Now that Season Two of Star Trek: Discovery has ended; Olatunde Osunsanmi goes behind-the-scenes of the double episode. Spoilers for those who haven’t seen the episodes yet.
Such Sweet Sorrow would be a challenge, according to Osunsanmi, because the finale would “run the length of a feature film.”
This meant more work because “the scripts were big!” explained Osunsanmi. “Part 1 was huge on drama and emotion, while Sorrow, Part 2 was big on war and action. And, honestly, I wasn’t helping matters much by continuing to pitch bigger action sequences.
“We always have a lot of meetings on Discovery. Nevertheless, Patrick Tidy (first assistant director) and I knew that due to the size of 213/214, and the fact that we were block shooting, we were going to have many, many more meetings than we were used to — on set, at lunch, and even after we’d wrapped for the day.
“Visual effects meetings were a big part of the load. We had endless meetings with Jason Zimmerman (VFX Supervisor) and Ante Dekovic (VFX Supervisor) about the Red Angel, space battles, and Enterprise bridge screen and wall extensions. Rob McCallum (storyboard artist) and I generated one hundred and forty-five pages of storyboards to help these discussions along. The amount of VFX on our show is massive. In fact, that crew makes up our largest department at over five hundred people strong, and they almost always end up having a hand — sometimes small, sometimes large — in helping other departments realize their Star Trek reality.”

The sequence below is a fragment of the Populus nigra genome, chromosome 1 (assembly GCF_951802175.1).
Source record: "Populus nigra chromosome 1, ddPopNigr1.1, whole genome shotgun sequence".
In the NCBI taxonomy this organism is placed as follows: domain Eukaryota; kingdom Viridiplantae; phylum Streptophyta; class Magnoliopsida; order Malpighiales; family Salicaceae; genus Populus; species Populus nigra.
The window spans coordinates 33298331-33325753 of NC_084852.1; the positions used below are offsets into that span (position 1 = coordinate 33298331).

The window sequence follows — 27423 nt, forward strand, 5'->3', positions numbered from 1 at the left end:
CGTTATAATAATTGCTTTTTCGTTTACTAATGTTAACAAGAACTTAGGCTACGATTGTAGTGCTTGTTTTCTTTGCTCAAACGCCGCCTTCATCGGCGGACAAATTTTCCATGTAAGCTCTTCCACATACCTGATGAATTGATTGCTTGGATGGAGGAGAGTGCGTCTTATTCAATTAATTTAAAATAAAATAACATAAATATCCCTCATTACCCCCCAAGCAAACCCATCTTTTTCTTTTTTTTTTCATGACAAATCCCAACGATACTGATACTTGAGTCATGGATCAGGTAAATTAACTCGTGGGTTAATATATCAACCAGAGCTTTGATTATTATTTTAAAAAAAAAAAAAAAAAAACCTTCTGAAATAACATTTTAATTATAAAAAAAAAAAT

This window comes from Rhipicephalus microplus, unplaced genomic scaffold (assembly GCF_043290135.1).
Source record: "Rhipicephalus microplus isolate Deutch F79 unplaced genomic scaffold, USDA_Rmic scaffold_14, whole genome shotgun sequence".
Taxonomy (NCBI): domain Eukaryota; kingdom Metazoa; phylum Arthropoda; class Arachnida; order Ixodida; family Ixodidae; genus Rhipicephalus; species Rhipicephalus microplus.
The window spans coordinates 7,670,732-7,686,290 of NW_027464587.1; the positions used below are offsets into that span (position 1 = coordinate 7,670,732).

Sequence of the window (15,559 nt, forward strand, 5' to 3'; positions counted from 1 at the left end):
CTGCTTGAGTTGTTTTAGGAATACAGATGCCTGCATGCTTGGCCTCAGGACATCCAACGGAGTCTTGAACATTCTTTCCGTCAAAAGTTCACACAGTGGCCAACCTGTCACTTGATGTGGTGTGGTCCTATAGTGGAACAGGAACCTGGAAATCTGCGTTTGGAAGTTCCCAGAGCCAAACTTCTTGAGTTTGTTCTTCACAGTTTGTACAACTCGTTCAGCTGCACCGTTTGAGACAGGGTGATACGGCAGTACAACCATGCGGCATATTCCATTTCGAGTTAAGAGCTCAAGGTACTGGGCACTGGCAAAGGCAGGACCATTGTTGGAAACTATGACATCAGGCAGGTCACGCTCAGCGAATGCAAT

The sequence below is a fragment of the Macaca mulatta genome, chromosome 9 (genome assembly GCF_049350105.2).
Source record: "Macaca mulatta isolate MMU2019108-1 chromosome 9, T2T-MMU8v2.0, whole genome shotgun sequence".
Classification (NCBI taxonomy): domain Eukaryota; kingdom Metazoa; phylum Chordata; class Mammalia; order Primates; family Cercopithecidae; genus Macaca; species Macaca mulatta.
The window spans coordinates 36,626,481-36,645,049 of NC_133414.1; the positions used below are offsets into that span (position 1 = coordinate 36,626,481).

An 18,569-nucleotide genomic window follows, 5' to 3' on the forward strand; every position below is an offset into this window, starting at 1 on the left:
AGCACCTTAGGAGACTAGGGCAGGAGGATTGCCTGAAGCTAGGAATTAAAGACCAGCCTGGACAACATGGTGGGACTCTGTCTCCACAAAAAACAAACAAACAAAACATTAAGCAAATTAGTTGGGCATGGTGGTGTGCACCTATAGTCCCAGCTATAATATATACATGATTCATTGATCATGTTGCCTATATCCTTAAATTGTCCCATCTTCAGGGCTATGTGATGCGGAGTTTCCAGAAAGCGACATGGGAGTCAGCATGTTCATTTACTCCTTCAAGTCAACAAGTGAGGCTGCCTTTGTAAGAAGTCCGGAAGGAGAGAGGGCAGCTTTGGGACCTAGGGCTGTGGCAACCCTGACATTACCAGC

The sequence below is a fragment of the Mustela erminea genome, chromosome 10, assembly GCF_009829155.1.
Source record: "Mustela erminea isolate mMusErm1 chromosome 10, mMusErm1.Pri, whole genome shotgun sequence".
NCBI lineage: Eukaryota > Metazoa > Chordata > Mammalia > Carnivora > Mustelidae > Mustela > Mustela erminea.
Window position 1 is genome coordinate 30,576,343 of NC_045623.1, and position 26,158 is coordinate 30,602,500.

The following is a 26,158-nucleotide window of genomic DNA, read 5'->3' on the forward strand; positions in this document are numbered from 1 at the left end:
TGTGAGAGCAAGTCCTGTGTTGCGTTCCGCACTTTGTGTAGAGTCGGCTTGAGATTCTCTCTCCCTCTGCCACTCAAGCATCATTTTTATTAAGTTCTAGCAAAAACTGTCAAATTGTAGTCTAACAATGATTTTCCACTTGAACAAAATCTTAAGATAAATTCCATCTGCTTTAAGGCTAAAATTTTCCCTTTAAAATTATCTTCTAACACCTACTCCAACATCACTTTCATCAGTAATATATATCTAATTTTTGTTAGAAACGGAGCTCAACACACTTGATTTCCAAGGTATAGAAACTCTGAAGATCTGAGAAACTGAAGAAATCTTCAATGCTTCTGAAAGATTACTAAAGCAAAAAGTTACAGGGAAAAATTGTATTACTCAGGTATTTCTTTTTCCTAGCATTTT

Production included shooting two episodes on the same day. “The first day of shooting we overlapped with episode 212, Through the Valley of Shadows, which Doug Aarniokoski was directing.” And “We were shooting in sickbay with Anthony Rapp (Stamets), Wilson Cruz (Culber), and Raven Dauda (Pollard). Since we were block shooting, we shot all the 213 and 214 scenes on this set in the same day. While 213 was a drama, 214 was a full-on action movie; this required being sure I had my blocking and camera movements match the contrasting styles and emotions of both episodes. When it was all cut together, the visual design of each episode would land in the right place.”
Osunsanmi also gave details on shooting the Vulcan shore scene, the Burnham-Tyler final kiss, turbolift and hallway explosion, Discovery Bridge goodbye scene, building the timesuit, the Red Angel launch and the Spock goodbye, the hallway of gravity (fight), and the first day on the USS Enterprise.
“Shooting both parts of Such Sweet Sorrow was a mind-blowing experience,” said Osunsanmi, “and I can’t wait to see what challenges Star Trek throws my way next. If both Sorrows have taught me anything, it’s that with the help of our amazing cast and crew, I’ll definitely be able to meet them.”